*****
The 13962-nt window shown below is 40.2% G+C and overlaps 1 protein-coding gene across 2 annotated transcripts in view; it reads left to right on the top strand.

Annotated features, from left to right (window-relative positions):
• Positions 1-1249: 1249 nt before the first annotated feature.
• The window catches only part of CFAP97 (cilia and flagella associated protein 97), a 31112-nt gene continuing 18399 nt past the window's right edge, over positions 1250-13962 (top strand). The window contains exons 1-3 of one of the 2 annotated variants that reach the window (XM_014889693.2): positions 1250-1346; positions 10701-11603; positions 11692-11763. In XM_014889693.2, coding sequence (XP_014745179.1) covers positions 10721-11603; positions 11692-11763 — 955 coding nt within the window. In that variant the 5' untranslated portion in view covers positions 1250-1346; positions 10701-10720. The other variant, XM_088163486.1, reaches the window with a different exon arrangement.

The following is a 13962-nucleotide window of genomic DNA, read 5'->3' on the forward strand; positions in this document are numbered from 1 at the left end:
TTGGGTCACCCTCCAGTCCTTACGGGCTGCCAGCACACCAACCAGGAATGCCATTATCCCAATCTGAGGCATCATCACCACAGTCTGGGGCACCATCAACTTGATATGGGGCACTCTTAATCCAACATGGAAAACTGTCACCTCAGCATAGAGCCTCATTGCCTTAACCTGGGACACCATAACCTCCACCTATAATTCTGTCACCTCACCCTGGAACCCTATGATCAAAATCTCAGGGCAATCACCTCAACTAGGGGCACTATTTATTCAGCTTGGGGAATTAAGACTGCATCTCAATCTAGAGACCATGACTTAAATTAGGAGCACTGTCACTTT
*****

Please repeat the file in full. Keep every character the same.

The 13962-nt window shown below is 40.2% G+C and overlaps 1 protein-coding gene across 2 annotated transcripts in view; it reads left to right on the top strand.

Annotated features, from left to right (window-relative positions):
• Positions 1-1249: 1249 nt before the first annotated feature.
• The window catches only part of CFAP97 (cilia and flagella associated protein 97), a 31112-nt gene continuing 18399 nt past the window's right edge, over positions 1250-13962 (top strand). The window contains exons 1-3 of one of the 2 annotated variants that reach the window (XM_014889693.2): positions 1250-1346; positions 10701-11603; positions 11692-11763. In XM_014889693.2, coding sequence (XP_014745179.1) covers positions 10721-11603; positions 11692-11763 — 955 coding nt within the window. In that variant the 5' untranslated portion in view covers positions 1250-1346; positions 10701-10720. The other variant, XM_088163486.1, reaches the window with a different exon arrangement.

The following is a 13962-nucleotide window of genomic DNA, read 5'->3' on the forward strand; positions in this document are numbered from 1 at the left end:
TTGGGTCACCCTCCAGTCCTTACGGGCTGCCAGCACACCAACCAGGAATGCCATTATCCCAATCTGAGGCATCATCACCACAGTCTGGGGCACCATCAACTTGATATGGGGCACTCTTAATCCAACATGGAAAACTGTCACCTCAGCATAGAGCCTCATTGCCTTAACCTGGGACACCATAACCTCCACCTATAATTCTGTCACCTCACCCTGGAACCCTATGATCAAAATCTCAGGGCAATCACCTCAACTAGGGGCACTATTTATTCAGCTTGGGGAATTAAGACTGCATCTCAATCTAGAGACCATGACTTAAATTAGGAGCACTGTCACTTT